There was one missing piece, though. Whatever happened to Johnny Depp? Emily had been careful to keep in touch with Depp’s office, but no sign of the actor’s participation issued forth. Even a late letter from Joanne Woodward seemed to go unheeded. “So we were shooting and I kept saying I want Johnny Depp to do his part,” Emily remembers. “Everyone was telling me, ‘You’re crazy, it’s not gonna happen, live in reality.’”

On the set, two weeks before wrapping, Emily received an out-of-the-blue e-mail from Depp’s sister and manager, Christi Dembrowski. “She said, ‘My brother’s really excited to do this.” Emily stood there, in Washington State, freezing, lucky. She turned to Adam Gibbs, standing beside her, and said, “This is the biggest thing that’s ever happened to me.” Adam said, “This is the biggest thing that’s ever happened to me, and I’m just standing next to you.”

They filmed Depp, who proved thoughtful and engaged, on a desolate street in Tacoma. Emily says, “Somehow there never was a question in my mind that he wouldn’t do it, but every time I see the movie—and I’ve seen the movie so often—I’m like, ‘I can’t believe he did it.’ We wrapped early that day, and there was a double rainbow in the sky. I just thought, ‘This is the best day ever.’”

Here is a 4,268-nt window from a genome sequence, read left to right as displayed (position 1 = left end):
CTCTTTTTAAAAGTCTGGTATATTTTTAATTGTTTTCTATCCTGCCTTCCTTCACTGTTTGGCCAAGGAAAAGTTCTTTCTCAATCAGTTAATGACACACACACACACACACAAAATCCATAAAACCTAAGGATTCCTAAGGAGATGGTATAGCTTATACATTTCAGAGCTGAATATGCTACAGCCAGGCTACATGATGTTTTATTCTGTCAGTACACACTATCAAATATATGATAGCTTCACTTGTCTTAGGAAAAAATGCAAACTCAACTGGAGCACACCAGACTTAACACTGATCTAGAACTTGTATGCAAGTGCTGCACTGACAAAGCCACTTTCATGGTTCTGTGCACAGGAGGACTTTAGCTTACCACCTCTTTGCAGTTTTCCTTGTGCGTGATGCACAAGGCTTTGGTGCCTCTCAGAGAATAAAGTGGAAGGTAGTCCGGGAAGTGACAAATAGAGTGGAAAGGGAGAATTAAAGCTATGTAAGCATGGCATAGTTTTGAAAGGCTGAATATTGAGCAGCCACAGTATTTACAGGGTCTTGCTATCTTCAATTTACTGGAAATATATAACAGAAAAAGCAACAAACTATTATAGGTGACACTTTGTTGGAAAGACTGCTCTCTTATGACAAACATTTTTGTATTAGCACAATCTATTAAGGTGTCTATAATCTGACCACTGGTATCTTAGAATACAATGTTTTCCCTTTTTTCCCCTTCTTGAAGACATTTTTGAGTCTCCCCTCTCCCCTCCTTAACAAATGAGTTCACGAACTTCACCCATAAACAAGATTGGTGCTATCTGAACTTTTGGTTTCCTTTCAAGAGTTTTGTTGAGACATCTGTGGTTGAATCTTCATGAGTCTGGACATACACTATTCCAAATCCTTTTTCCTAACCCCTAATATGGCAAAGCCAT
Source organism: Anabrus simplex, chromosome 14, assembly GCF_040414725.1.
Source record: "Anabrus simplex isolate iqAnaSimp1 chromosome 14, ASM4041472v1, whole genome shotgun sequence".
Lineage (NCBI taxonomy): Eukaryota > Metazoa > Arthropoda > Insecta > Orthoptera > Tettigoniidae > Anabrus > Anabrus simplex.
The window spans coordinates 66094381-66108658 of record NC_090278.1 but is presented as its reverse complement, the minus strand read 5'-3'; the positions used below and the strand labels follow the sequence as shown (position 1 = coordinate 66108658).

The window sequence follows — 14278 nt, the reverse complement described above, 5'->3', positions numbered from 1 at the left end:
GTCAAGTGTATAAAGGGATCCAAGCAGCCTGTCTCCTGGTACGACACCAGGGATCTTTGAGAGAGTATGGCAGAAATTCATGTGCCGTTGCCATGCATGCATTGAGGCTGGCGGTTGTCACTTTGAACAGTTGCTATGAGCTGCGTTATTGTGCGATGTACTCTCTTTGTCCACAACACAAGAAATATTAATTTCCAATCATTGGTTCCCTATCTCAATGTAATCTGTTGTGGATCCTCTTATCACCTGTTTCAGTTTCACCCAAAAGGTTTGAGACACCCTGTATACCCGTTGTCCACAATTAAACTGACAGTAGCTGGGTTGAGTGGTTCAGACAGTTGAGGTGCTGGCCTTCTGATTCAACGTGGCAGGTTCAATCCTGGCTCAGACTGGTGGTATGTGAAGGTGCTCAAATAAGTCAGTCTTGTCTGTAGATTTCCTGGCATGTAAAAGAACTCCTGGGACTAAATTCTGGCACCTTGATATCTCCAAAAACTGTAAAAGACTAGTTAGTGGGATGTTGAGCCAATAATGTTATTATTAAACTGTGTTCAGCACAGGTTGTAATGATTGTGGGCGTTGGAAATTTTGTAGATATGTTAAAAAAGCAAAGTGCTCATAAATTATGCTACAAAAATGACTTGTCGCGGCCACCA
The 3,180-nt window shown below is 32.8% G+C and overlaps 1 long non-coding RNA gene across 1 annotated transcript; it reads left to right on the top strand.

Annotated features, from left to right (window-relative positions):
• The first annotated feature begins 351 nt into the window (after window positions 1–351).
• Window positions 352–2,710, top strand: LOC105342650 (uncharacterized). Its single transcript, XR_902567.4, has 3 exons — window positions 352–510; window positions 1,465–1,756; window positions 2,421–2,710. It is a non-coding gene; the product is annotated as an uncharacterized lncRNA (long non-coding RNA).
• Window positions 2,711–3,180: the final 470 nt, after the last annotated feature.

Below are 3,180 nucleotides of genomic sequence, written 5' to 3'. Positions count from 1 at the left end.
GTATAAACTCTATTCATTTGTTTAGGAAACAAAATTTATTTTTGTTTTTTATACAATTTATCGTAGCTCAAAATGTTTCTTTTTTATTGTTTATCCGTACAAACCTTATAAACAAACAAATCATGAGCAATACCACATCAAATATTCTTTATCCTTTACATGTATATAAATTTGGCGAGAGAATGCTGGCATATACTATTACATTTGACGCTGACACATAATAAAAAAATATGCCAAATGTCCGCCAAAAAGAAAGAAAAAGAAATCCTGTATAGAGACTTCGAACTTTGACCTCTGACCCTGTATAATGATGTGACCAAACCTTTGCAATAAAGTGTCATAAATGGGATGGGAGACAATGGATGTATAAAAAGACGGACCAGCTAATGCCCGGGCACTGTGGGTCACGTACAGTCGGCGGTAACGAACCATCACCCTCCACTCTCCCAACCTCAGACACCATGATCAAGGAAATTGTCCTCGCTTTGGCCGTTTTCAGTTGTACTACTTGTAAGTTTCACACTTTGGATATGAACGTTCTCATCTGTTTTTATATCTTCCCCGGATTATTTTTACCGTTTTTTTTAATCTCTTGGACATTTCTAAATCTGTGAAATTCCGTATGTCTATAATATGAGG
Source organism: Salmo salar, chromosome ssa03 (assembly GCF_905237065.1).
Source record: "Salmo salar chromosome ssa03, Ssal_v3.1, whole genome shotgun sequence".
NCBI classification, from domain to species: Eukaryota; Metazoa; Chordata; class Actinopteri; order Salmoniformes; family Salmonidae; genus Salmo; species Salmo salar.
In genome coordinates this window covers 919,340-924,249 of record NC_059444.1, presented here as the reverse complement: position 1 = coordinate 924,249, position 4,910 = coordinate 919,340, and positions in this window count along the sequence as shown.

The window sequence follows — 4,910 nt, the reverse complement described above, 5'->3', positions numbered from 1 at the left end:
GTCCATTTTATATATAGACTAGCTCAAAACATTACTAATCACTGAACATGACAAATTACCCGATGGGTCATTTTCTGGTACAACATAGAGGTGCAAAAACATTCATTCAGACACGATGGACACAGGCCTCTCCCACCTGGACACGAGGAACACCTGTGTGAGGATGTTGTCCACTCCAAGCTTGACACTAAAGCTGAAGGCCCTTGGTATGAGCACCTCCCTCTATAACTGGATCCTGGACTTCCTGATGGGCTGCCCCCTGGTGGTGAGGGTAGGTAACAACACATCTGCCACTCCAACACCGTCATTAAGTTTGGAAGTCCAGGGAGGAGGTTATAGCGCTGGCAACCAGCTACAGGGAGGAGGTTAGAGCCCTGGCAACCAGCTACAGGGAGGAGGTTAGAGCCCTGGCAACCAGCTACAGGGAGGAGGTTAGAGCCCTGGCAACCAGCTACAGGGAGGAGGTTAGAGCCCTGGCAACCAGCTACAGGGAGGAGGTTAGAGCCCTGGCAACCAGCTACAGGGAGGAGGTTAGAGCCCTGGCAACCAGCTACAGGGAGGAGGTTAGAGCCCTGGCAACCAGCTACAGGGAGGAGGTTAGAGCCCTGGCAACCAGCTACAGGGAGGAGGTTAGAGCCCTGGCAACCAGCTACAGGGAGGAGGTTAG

Lucky Them premiered at the Toronto International Film Festival in September to a standing ovation. Shortly thereafter, IFC Films bought North American distribution rights and will soon bring the film to theaters near us. Emily may have had luck, here and there, between stretches of crap and nothingness, but her story goes to prove that luck isn’t just luck. It’s imagination and willpower, too. “The thing that gets you into this business, the dream thing, the dream of making your movie—you have to hold onto that through all that bad stuff,” Emily says. “And if you stick around, sooner or later you’re going to see the whole show.”